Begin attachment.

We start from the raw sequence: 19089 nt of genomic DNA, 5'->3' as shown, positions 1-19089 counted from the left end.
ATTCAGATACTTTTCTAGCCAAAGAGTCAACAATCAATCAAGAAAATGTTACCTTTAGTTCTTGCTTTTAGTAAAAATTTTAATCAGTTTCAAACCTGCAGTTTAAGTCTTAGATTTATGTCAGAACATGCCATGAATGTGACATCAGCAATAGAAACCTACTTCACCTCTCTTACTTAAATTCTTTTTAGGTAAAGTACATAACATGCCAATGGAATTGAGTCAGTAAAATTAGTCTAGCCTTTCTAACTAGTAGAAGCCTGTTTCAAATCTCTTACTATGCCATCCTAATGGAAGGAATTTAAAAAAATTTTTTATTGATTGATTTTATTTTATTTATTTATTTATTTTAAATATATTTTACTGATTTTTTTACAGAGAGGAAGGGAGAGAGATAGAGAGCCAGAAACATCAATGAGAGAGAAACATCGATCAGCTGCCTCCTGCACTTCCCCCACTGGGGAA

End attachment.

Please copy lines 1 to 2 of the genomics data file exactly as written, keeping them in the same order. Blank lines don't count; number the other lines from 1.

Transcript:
We start from the raw sequence: 19089 nt of genomic DNA, 5'->3' as shown, positions 1-19089 counted from the left end.
ATTCAGATACTTTTCTAGCCAAAGAGTCAACAATCAATCAAGAAAATGTTACCTTTAGTTCTTGCTTTTAGTAAAAATTTTAATCAGTTTCAAACCTGCAGTTTAAGTCTTAGATTTATGTCAGAACATGCCATGAATGTGACATCAGCAATAGAAACCTACTTCACCTCTCTTACTTAAATTCTTTTTAGGTAAAGTACATAACATGCCAATGGAATTGAGTCAGTAAAATTAGTCTAGCCTTTCTAACTAGTAGAAGCCTGTTTCAAATCTCTTACTATGCCATCCTAATGGAAGGAATTTAAAAAAATTTTTTATTGATTGATTTTATTTTATTTATTTATTTATTTTAAATATATTTTACTGATTTTTTTACAGAGAGGAAGGGAGAGAGATAGAGAGCCAGAAACATCAATGAGAGAGAAACATCGATCAGCTGCCTCCTGCACTTCCCCCACTGGGGAA